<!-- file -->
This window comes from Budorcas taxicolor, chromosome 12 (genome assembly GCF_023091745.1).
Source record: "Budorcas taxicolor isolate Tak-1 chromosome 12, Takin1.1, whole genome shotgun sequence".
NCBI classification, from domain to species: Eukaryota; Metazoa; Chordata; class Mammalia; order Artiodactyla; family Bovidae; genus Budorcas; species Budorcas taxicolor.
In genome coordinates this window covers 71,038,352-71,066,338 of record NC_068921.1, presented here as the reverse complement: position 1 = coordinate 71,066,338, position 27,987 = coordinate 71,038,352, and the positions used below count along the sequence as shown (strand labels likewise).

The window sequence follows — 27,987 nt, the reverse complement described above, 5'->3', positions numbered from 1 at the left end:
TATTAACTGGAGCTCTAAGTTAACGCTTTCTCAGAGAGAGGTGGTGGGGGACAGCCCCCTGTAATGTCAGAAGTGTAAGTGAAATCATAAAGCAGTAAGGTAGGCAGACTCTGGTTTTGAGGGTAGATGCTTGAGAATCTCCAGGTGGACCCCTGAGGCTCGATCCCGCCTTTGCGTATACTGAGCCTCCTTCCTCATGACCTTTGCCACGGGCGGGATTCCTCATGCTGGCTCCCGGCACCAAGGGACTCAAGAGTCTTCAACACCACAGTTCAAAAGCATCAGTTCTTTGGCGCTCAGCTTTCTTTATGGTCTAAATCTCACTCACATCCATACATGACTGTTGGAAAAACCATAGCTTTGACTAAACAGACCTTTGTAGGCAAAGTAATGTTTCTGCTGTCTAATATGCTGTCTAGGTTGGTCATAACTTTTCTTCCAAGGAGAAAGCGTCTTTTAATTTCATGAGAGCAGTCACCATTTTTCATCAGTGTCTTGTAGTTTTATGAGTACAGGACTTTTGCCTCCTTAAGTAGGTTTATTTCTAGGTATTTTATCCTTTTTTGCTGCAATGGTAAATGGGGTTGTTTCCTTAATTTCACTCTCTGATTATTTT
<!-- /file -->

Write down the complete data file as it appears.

This window comes from Budorcas taxicolor, chromosome 12 (genome assembly GCF_023091745.1).
Source record: "Budorcas taxicolor isolate Tak-1 chromosome 12, Takin1.1, whole genome shotgun sequence".
NCBI classification, from domain to species: Eukaryota; Metazoa; Chordata; class Mammalia; order Artiodactyla; family Bovidae; genus Budorcas; species Budorcas taxicolor.
In genome coordinates this window covers 71,038,352-71,066,338 of record NC_068921.1, presented here as the reverse complement: position 1 = coordinate 71,066,338, position 27,987 = coordinate 71,038,352, and the positions used below count along the sequence as shown (strand labels likewise).

The window sequence follows — 27,987 nt, the reverse complement described above, 5'->3', positions numbered from 1 at the left end:
TATTAACTGGAGCTCTAAGTTAACGCTTTCTCAGAGAGAGGTGGTGGGGGACAGCCCCCTGTAATGTCAGAAGTGTAAGTGAAATCATAAAGCAGTAAGGTAGGCAGACTCTGGTTTTGAGGGTAGATGCTTGAGAATCTCCAGGTGGACCCCTGAGGCTCGATCCCGCCTTTGCGTATACTGAGCCTCCTTCCTCATGACCTTTGCCACGGGCGGGATTCCTCATGCTGGCTCCCGGCACCAAGGGACTCAAGAGTCTTCAACACCACAGTTCAAAAGCATCAGTTCTTTGGCGCTCAGCTTTCTTTATGGTCTAAATCTCACTCACATCCATACATGACTGTTGGAAAAACCATAGCTTTGACTAAACAGACCTTTGTAGGCAAAGTAATGTTTCTGCTGTCTAATATGCTGTCTAGGTTGGTCATAACTTTTCTTCCAAGGAGAAAGCGTCTTTTAATTTCATGAGAGCAGTCACCATTTTTCATCAGTGTCTTGTAGTTTTATGAGTACAGGACTTTTGCCTCCTTAAGTAGGTTTATTTCTAGGTATTTTATCCTTTTTTGCTGCAATGGTAAATGGGGTTGTTTCCTTAATTTCACTCTCTGATTATTTT